Two thirds of LGBTIQ+ employees in Australia are not out to everyone with whom they work and this significantly compromises their wellbeing and performance, according to new research released by Diversity Council Australia (DCA) in partnership with RMIT University, the Star Observer, Deloitte and QBE.
The report Out at Work: From Prejudice to Pride, launched in Sydney this week, examined why LGBTIQ+ individuals share or conceal their LGBTIQ+ identity or status at work and what Australian organisations can do to make their workplace safe and inclusive for LGBTIQ+ workers to be themselves.
The report found only 32% of LGBTIQ+ employees are out to everyone at work and those who aren’t out are twice as likely to feel down compared with employees who are out, and 45% less likely to be satisfied with their job.
Key report findings:
Who’s Out at Work?
- While 74% of LGBTIQ+ respondents in our survey told us that it was important to them to be able to be out at work, only 32% were out to everyone with whom they work
- This figure dropped even further for workers with more than one LGBTIQ+ attribute (e.g. they may be transgender and gay) – only 14% were out to everyone at work
- 16% of bisexual workers were out to everyone at work
- 28% of workers who are trans or gender diverse were out to no one at work – compared to only 4% of LGB workers
- One in two LGB workers openly talk about their identity with colleagues versus only one in ten doing so with their clients/customers.
Why Does Being Out at Work Matter?
- Concealing Compromises Wellbeing. LGBTIQ+ employees who are not out to everyone at work are twice as likely to feel down compared with employees who are out to everyone at work, and 45% less likely to be satisfied with their job.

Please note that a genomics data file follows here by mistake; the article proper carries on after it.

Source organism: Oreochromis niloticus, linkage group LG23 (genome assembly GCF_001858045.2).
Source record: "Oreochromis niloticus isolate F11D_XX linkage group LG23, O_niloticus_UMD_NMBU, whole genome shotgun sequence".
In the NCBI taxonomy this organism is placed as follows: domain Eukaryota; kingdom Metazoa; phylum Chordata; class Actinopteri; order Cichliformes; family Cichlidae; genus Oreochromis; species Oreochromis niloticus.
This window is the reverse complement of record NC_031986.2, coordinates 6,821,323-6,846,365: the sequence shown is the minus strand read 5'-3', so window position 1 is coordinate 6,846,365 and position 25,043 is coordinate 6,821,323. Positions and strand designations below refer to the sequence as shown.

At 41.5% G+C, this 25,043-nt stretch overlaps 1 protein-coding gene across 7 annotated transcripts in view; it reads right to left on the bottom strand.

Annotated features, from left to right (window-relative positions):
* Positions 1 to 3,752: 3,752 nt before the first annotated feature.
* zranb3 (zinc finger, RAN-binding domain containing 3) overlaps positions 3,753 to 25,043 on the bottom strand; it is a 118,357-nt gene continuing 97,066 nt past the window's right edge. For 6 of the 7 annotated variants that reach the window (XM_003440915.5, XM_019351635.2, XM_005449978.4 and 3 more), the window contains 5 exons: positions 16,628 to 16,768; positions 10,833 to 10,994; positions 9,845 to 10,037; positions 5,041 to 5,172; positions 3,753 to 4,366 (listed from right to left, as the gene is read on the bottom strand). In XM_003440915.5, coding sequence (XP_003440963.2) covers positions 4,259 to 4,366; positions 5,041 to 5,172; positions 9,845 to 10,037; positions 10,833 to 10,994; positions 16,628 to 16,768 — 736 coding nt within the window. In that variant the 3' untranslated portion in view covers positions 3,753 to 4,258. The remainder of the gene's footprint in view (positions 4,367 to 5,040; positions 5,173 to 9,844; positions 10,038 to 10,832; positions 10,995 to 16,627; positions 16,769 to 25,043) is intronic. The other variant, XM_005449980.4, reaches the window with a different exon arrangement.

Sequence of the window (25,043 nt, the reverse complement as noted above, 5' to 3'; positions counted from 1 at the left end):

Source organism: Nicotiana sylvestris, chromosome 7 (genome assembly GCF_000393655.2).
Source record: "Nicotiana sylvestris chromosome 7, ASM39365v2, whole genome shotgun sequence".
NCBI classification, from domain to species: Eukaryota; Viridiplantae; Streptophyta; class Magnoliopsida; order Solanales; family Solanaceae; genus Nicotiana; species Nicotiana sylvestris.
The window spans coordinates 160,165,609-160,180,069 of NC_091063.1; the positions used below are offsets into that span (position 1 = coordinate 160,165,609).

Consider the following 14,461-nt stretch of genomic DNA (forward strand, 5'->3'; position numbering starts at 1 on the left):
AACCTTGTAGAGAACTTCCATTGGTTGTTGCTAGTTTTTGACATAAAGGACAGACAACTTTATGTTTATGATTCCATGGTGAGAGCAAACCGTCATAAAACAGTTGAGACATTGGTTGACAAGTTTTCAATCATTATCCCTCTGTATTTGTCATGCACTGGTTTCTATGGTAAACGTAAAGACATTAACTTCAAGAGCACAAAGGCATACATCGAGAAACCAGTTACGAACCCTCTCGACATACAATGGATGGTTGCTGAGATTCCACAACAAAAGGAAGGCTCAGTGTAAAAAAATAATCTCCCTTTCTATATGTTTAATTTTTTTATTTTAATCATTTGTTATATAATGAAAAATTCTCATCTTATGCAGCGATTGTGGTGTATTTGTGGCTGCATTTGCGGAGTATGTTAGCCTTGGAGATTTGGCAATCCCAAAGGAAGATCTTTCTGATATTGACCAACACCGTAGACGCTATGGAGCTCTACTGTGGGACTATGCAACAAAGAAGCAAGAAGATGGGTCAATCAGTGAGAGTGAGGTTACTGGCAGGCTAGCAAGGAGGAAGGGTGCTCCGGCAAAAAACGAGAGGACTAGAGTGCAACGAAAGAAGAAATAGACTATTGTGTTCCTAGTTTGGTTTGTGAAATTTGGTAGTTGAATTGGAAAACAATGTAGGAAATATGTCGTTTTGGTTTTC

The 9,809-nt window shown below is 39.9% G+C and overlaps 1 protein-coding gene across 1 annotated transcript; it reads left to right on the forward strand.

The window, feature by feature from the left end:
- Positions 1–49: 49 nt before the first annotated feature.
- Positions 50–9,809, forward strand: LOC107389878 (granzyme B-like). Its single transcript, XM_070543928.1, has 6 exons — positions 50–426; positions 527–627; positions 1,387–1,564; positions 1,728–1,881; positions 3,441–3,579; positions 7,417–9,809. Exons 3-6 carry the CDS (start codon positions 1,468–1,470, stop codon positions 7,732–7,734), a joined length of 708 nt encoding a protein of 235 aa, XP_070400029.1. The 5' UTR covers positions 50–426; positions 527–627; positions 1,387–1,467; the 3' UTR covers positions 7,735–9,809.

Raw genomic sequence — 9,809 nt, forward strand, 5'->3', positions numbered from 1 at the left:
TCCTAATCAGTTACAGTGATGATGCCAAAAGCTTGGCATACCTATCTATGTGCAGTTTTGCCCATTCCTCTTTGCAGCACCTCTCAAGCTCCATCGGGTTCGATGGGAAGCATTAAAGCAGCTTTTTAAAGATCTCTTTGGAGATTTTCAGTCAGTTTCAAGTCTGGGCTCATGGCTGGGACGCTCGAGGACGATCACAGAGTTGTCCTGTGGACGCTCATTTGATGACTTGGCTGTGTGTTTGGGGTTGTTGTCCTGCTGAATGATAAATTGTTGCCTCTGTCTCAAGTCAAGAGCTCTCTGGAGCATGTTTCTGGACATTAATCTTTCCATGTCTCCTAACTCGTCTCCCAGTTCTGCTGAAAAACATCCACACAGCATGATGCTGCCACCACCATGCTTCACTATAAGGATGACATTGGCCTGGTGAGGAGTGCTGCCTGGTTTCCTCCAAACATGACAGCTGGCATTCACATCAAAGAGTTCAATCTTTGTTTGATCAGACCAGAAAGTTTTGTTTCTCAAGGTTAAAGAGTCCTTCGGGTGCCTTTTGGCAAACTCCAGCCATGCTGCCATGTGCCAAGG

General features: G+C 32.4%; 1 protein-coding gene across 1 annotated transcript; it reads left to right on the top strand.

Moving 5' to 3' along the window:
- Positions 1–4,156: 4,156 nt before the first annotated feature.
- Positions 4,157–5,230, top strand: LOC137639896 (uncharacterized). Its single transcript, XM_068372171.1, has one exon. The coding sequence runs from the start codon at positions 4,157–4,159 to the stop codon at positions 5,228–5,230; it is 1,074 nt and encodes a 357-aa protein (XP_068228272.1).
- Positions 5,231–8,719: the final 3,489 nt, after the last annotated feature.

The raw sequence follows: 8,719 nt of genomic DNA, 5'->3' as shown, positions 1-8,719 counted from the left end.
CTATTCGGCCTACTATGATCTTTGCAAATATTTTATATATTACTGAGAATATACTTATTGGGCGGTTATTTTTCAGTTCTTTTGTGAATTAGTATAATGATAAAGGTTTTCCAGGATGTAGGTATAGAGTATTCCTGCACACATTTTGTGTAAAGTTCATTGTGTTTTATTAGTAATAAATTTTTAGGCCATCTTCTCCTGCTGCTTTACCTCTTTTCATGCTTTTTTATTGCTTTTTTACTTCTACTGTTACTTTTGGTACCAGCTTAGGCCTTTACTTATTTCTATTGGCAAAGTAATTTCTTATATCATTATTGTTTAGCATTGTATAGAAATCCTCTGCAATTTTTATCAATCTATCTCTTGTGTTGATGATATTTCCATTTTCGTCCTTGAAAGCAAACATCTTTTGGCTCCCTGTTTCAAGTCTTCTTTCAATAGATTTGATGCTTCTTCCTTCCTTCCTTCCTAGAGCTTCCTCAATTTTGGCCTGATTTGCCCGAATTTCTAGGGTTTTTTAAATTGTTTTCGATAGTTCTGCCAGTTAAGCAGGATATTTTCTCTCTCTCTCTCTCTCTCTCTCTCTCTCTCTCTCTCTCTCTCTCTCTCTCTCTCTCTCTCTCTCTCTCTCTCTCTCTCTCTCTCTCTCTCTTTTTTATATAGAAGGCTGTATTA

- Being Out at Work Drives Performance. LGBTIQ+ employees who are out to everyone at work are 50% more likely to innovate than workers who are not out to everyone; 35% more likely to work highly effectively in their team; 28% more likely to provide excellent customer service.
- LGBTIQ+ Inclusion Also Drives Performance. Employees in organisations which are highly LGBTIQ+ inclusive are at least twice as likely as employees in non-inclusive cultures to work effectively, innovate, and provide excellent customer service.
What Enables ‘Outness’ at Work?
- It’s More Than Just Policies: Culture is What Counts. LGBTIQ+ people in highly inclusive cultures are three times as likely as workers in non-inclusive cultures to be out to everyone at work.
- Genuine Bold Leadership is Critical for Culture. LGBTIQ+ people in organisations with strong LGBTIQ+ leadership were one and half times as likely as workers with none, to be out to everyone at work.
- But Policies Are Still Important. Policies and strategies that recognised the specific needs of and sometimes just the existence of LGBTIQ+ people were the next organisational factor most strongly correlated with LGBTIQ+ people feeling comfortable to share their identity or status at work.
Lisa Annese, DCA’s CEO, said genuine workplace inclusion is still eluding LGBTIQ+ employees.
“Despite last year’s victory on marriage equality, a large proportion of LGBTIQ+ employees are still not comfortable being themselves at work. And yet hiding who they are can be costly not only to their own well-being, but also to the organisations they work for and the broader Australian economy.
“This report comprehensively quantifies the business case for creating LGBTIQ+-inclusive workplaces in Australia. I urge employers to take a good look at what they can do to take advantage of the benefits; not only for their LGBTIQ+ employees but for their organisation as a whole,” said Ms Annese.
RMIT School of Management lecturer and Out at Work lead research investigator Dr Raymond Trau said much of the existing research highlighted that while coming out at work is beneficial, it could have consequences.
"This research highlights the complexities of coming out at work. It's is an ongoing dilemma for many LGBTIQ+ workers, particularly when they start a new job or meet new coworkers. It means different things to different people," said Dr Trau.